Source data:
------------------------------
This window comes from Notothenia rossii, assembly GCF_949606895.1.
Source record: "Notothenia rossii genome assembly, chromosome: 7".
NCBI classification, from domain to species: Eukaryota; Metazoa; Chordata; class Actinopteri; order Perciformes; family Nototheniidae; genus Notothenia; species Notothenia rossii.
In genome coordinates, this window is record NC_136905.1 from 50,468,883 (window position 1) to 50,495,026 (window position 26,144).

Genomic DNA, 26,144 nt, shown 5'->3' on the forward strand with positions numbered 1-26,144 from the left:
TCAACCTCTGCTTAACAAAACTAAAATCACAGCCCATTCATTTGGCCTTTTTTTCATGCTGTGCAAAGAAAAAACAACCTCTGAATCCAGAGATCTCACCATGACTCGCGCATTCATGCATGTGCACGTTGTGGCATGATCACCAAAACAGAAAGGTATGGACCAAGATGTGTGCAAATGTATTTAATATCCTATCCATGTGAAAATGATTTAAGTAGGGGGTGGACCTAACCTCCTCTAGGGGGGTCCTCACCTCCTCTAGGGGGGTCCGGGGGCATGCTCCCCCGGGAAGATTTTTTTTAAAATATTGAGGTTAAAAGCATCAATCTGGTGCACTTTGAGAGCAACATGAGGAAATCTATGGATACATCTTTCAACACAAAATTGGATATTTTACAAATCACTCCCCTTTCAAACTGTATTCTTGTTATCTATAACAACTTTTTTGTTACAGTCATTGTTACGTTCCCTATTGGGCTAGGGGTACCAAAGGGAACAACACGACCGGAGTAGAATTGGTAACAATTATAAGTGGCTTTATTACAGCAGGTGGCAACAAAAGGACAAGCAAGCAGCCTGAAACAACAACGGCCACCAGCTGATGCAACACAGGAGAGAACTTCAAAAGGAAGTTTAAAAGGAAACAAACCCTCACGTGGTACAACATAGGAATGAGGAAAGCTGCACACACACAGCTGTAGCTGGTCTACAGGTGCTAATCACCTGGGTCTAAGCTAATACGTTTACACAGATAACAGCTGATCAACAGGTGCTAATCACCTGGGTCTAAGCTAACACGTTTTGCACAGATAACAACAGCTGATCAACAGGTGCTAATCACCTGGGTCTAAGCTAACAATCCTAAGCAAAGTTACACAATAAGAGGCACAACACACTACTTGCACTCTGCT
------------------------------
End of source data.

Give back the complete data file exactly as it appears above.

This window comes from Notothenia rossii, assembly GCF_949606895.1.
Source record: "Notothenia rossii genome assembly, chromosome: 7".
NCBI classification, from domain to species: Eukaryota; Metazoa; Chordata; class Actinopteri; order Perciformes; family Nototheniidae; genus Notothenia; species Notothenia rossii.
In genome coordinates, this window is record NC_136905.1 from 50,468,883 (window position 1) to 50,495,026 (window position 26,144).

Genomic DNA, 26,144 nt, shown 5'->3' on the forward strand with positions numbered 1-26,144 from the left:
TCAACCTCTGCTTAACAAAACTAAAATCACAGCCCATTCATTTGGCCTTTTTTTCATGCTGTGCAAAGAAAAAACAACCTCTGAATCCAGAGATCTCACCATGACTCGCGCATTCATGCATGTGCACGTTGTGGCATGATCACCAAAACAGAAAGGTATGGACCAAGATGTGTGCAAATGTATTTAATATCCTATCCATGTGAAAATGATTTAAGTAGGGGGTGGACCTAACCTCCTCTAGGGGGGTCCTCACCTCCTCTAGGGGGGTCCGGGGGCATGCTCCCCCGGGAAGATTTTTTTTAAAATATTGAGGTTAAAAGCATCAATCTGGTGCACTTTGAGAGCAACATGAGGAAATCTATGGATACATCTTTCAACACAAAATTGGATATTTTACAAATCACTCCCCTTTCAAACTGTATTCTTGTTATCTATAACAACTTTTTTGTTACAGTCATTGTTACGTTCCCTATTGGGCTAGGGGTACCAAAGGGAACAACACGACCGGAGTAGAATTGGTAACAATTATAAGTGGCTTTATTACAGCAGGTGGCAACAAAAGGACAAGCAAGCAGCCTGAAACAACAACGGCCACCAGCTGATGCAACACAGGAGAGAACTTCAAAAGGAAGTTTAAAAGGAAACAAACCCTCACGTGGTACAACATAGGAATGAGGAAAGCTGCACACACACAGCTGTAGCTGGTCTACAGGTGCTAATCACCTGGGTCTAAGCTAATACGTTTACACAGATAACAGCTGATCAACAGGTGCTAATCACCTGGGTCTAAGCTAACACGTTTTGCACAGATAACAACAGCTGATCAACAGGTGCTAATCACCTGGGTCTAAGCTAACAATCCTAAGCAAAGTTACACAATAAGAGGCACAACACACTACTTGCACTCTGCT